Greetings from the Public History Project! Or should we say season’s greetings? Somehow December is already upon us and the semester is almost at an end. But there is still time to close out 2022 with some public history! Haven’t made it to the Chazen Museum of Art to see the Project’s exhibition, Sifting & Reckoning: UW–Madison’s History of Exclusion and Resistance? You haven’t missed your chance! It’s open through Friday, December 23.  It’s free and open to the public during museum hours — Monday-Friday 10am-7pm and Saturday-Sunday 11am-5pm. You can also view it anytime online.

And if that’s not enough, this month’s newsletter is stuffed full of project updates, archival finds, events and more!

The University of Wisconsin–Madison’s Public History Project is a multi-year effort to uncover and give voice to those who experienced, challenged, and overcame prejudice on campus. As always, if you have a story to share, an event you think should be researched, or a person you think has been overlooked, please email us at
One of the most meaningful aspects of creating a physical museum exhibit has been giving people the chance to see pieces of history up close and in person. And that includes a piece of toilet paper that’s more than 70 years old! 

Between 1948 and 1962, UW–Madison administrators, police, and medical professionals regularly punished and expelled male students whom they believed to be gay. This systematic campaign of harassment and expulsions came to be known by the LGBTQ+ community as the “gay purges.” As high as the stakes were, it didn’t stop students from speaking out and resisting the crackdown. An example of this resistance can be seen in a handwritten note on a piece of toilet paper passed between men’s room stalls in Bascom Hall in 1950. Meant as a warning to a fellow student, the note accidentally landed in the hands of the University Police chief leading the purges. 

You can read the full story of the note online, but to see this remarkable artifact in person, visit Sifting & Reckoning before it closes!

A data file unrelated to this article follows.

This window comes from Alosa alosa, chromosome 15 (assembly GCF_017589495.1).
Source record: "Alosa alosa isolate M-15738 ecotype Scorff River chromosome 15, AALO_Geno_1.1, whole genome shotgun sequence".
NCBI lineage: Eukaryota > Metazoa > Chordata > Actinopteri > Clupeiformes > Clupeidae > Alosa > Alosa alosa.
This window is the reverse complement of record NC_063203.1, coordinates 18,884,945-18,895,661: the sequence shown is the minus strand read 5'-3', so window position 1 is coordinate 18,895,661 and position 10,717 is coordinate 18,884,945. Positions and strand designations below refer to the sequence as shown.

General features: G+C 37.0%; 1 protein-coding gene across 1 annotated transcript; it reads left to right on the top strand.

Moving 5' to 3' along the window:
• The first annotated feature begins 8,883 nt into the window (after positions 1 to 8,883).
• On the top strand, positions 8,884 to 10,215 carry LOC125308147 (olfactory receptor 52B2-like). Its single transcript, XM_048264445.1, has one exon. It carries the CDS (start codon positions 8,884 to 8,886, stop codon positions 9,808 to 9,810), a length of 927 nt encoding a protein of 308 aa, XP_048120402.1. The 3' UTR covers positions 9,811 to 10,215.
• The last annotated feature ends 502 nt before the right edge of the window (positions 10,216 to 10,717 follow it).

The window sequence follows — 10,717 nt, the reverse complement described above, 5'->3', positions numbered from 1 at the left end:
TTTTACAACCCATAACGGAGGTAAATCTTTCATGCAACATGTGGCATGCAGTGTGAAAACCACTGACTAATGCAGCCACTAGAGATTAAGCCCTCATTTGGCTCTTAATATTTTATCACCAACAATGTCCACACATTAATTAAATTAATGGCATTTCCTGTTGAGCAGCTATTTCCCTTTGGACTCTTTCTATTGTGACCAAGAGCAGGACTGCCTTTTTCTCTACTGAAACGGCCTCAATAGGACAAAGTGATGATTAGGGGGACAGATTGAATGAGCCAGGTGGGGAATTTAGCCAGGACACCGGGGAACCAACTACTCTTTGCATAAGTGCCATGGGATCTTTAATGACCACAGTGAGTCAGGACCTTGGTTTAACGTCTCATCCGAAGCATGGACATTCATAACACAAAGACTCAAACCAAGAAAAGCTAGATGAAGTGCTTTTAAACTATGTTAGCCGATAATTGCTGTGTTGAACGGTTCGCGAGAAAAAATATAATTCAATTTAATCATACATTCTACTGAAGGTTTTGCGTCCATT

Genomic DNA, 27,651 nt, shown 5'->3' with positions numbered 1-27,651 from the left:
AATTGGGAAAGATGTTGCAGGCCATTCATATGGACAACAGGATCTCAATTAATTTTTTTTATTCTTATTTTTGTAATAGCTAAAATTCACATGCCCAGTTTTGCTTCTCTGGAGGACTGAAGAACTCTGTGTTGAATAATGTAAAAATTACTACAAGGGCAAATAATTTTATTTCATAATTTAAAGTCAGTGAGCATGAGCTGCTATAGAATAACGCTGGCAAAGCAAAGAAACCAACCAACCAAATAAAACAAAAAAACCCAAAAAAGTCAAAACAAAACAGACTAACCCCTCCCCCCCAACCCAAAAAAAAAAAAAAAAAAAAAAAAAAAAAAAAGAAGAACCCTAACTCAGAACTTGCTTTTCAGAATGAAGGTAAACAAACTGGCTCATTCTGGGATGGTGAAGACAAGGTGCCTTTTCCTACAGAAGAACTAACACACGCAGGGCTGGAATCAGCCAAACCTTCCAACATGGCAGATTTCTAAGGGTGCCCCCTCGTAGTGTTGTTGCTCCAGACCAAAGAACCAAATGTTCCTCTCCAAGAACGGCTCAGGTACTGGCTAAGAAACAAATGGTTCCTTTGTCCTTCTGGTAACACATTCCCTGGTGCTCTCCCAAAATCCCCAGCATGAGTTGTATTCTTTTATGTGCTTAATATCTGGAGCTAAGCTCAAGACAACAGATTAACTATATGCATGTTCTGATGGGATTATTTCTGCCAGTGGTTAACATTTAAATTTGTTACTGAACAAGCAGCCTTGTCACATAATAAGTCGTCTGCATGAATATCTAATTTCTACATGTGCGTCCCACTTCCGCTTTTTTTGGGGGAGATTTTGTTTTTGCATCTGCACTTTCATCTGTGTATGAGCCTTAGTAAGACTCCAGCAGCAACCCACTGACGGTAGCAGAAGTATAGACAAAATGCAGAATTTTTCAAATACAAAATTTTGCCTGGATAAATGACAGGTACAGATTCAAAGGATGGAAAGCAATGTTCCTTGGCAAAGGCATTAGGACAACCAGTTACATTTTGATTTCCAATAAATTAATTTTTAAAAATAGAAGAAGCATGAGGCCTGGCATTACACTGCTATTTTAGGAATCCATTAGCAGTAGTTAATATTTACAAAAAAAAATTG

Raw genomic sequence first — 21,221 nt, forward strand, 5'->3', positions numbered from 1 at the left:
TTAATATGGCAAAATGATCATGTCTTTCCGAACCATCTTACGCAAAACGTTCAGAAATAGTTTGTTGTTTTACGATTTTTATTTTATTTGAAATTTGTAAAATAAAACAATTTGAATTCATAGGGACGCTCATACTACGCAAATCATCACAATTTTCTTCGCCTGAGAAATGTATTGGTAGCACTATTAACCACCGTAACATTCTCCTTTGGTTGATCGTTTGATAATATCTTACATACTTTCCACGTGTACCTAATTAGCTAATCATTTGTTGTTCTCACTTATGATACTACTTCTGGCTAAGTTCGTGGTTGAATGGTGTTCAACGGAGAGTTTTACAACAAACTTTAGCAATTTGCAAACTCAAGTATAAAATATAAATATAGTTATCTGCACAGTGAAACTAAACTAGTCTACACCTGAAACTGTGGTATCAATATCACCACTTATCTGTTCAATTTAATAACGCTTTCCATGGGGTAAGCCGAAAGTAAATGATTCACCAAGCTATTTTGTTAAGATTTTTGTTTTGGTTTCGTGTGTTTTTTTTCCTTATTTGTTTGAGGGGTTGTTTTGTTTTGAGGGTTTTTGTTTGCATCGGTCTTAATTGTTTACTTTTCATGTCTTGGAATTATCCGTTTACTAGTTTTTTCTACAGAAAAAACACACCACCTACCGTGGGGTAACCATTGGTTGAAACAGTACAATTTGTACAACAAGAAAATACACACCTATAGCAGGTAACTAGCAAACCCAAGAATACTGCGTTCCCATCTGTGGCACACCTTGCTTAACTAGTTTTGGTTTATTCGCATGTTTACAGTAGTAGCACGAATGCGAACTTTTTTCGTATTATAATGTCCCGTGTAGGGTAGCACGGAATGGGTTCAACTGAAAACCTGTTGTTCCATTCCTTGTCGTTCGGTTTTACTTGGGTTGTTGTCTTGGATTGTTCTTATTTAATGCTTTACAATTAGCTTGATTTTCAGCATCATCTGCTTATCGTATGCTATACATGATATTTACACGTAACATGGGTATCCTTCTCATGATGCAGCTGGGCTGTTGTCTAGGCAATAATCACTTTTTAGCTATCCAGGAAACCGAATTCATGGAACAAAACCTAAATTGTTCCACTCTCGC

A handwritten note on toilet paper warning of a university campaign against gay students in 1950. UW Archives
Public History Project staff had the exciting opportunity to participate in multiple events as part of last month’s UW–Madison Diversity Forum, including a talk with the hosts of NPR’s hit history podcast, Throughline. Now recordings of those sessions, along with everything else from the two-day conference, are available online!

You can find it all here.
Ramtin Arablouei, left, and Rund Abdelfatah, co-hosts of NPR’s podcast Throughline, speak with Kacie Lucchini Butcher, director of UW–Madison’s Public History Project, and History Professor Christy Clark-Pujara during the 2022 Diversity Forum.
We get asked a lot of questions about UW history. Each month we’ll answer one in the newsletter. This month, several folks have been wondering: Can I still access Sifting & Reckoning after the exhibition closes?

The answer: Okay, so not technically a history question, but still something that seems to be on people’s minds. 

Luckily, the answer is yes! Even as most of the physical materials are slated to head back to the UW Archives in late December, the exhibition will live on online. 

The exhibition website includes everything from the museum show as well as all sorts of additional content that didn’t fit in the gallery. For educators (and anyone else), teaching guides based on many of Sifting & Reckoning’s thematic sections are also available.

Got a question? Email us
Usually, Project Director Kacie Lucchini Butcher uses this space to share a book, podcast, movie, quote, or something else that’s been adding to the PHP. This month we still have a recommendation, but Assistant Director Taylor Bailey is pinch hitting.

So, this month From The Desk of KLB TLB: Kindred, the new TV series based on the novel of the same name from celebrated sci-fi author Octavia E. Butler. The genre-bending story follows a young Black woman and aspiring writer who finds herself being ripped through time between the present day and a 19th century plantation with mysterious ties to her family’s history. 

The series is streaming Hulu
As always, if you have a story to share, an event you think should be researched, or a person you think has been overlooked, please email us at